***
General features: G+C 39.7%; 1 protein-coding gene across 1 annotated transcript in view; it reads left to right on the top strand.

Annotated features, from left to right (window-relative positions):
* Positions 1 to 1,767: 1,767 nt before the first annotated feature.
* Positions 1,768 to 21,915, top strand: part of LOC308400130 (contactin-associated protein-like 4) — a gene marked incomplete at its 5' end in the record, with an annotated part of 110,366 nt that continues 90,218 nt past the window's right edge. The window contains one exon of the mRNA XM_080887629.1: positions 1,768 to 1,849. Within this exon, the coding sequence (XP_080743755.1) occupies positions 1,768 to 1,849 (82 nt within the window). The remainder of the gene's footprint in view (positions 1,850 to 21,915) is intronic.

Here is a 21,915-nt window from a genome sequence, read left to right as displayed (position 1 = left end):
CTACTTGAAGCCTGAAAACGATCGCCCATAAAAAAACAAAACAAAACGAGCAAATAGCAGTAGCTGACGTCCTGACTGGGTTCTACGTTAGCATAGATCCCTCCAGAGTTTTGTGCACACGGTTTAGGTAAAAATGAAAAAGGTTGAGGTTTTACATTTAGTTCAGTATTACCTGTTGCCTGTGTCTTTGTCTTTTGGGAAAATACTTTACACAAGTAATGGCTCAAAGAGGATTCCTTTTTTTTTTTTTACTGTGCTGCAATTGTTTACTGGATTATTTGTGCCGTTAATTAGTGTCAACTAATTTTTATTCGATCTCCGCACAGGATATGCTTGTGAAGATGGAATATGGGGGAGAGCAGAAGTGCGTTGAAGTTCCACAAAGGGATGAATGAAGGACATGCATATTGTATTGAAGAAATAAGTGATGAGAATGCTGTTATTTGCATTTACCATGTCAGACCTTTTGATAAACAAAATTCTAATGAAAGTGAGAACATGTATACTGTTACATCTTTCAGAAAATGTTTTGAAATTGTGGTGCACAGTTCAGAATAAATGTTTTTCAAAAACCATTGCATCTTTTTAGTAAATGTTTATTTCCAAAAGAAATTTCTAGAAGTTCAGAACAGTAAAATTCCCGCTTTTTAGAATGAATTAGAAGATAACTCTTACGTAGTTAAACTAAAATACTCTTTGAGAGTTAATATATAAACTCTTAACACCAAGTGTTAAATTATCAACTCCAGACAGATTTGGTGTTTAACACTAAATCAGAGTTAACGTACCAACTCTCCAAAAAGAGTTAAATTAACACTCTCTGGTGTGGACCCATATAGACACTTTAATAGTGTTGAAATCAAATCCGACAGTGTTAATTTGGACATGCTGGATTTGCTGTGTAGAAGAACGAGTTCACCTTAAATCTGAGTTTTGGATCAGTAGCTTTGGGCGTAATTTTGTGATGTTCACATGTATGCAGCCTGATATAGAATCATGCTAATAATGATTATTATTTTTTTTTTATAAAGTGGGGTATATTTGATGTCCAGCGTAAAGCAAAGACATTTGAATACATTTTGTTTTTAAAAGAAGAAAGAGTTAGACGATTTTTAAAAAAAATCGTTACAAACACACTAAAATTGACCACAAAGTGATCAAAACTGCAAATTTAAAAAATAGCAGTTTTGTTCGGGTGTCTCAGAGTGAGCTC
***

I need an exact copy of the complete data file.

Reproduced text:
General features: G+C 39.7%; 1 protein-coding gene across 1 annotated transcript in view; it reads left to right on the top strand.

Annotated features, from left to right (window-relative positions):
* Positions 1 to 1,767: 1,767 nt before the first annotated feature.
* Positions 1,768 to 21,915, top strand: part of LOC308400130 (contactin-associated protein-like 4) — a gene marked incomplete at its 5' end in the record, with an annotated part of 110,366 nt that continues 90,218 nt past the window's right edge. The window contains one exon of the mRNA XM_080887629.1: positions 1,768 to 1,849. Within this exon, the coding sequence (XP_080743755.1) occupies positions 1,768 to 1,849 (82 nt within the window). The remainder of the gene's footprint in view (positions 1,850 to 21,915) is intronic.

Here is a 21,915-nt window from a genome sequence, read left to right as displayed (position 1 = left end):
CTACTTGAAGCCTGAAAACGATCGCCCATAAAAAAACAAAACAAAACGAGCAAATAGCAGTAGCTGACGTCCTGACTGGGTTCTACGTTAGCATAGATCCCTCCAGAGTTTTGTGCACACGGTTTAGGTAAAAATGAAAAAGGTTGAGGTTTTACATTTAGTTCAGTATTACCTGTTGCCTGTGTCTTTGTCTTTTGGGAAAATACTTTACACAAGTAATGGCTCAAAGAGGATTCCTTTTTTTTTTTTTACTGTGCTGCAATTGTTTACTGGATTATTTGTGCCGTTAATTAGTGTCAACTAATTTTTATTCGATCTCCGCACAGGATATGCTTGTGAAGATGGAATATGGGGGAGAGCAGAAGTGCGTTGAAGTTCCACAAAGGGATGAATGAAGGACATGCATATTGTATTGAAGAAATAAGTGATGAGAATGCTGTTATTTGCATTTACCATGTCAGACCTTTTGATAAACAAAATTCTAATGAAAGTGAGAACATGTATACTGTTACATCTTTCAGAAAATGTTTTGAAATTGTGGTGCACAGTTCAGAATAAATGTTTTTCAAAAACCATTGCATCTTTTTAGTAAATGTTTATTTCCAAAAGAAATTTCTAGAAGTTCAGAACAGTAAAATTCCCGCTTTTTAGAATGAATTAGAAGATAACTCTTACGTAGTTAAACTAAAATACTCTTTGAGAGTTAATATATAAACTCTTAACACCAAGTGTTAAATTATCAACTCCAGACAGATTTGGTGTTTAACACTAAATCAGAGTTAACGTACCAACTCTCCAAAAAGAGTTAAATTAACACTCTCTGGTGTGGACCCATATAGACACTTTAATAGTGTTGAAATCAAATCCGACAGTGTTAATTTGGACATGCTGGATTTGCTGTGTAGAAGAACGAGTTCACCTTAAATCTGAGTTTTGGATCAGTAGCTTTGGGCGTAATTTTGTGATGTTCACATGTATGCAGCCTGATATAGAATCATGCTAATAATGATTATTATTTTTTTTTTATAAAGTGGGGTATATTTGATGTCCAGCGTAAAGCAAAGACATTTGAATACATTTTGTTTTTAAAAGAAGAAAGAGTTAGACGATTTTTAAAAAAAATCGTTACAAACACACTAAAATTGACCACAAAGTGATCAAAACTGCAAATTTAAAAAATAGCAGTTTTGTTCGGGTGTCTCAGAGTGAGCTC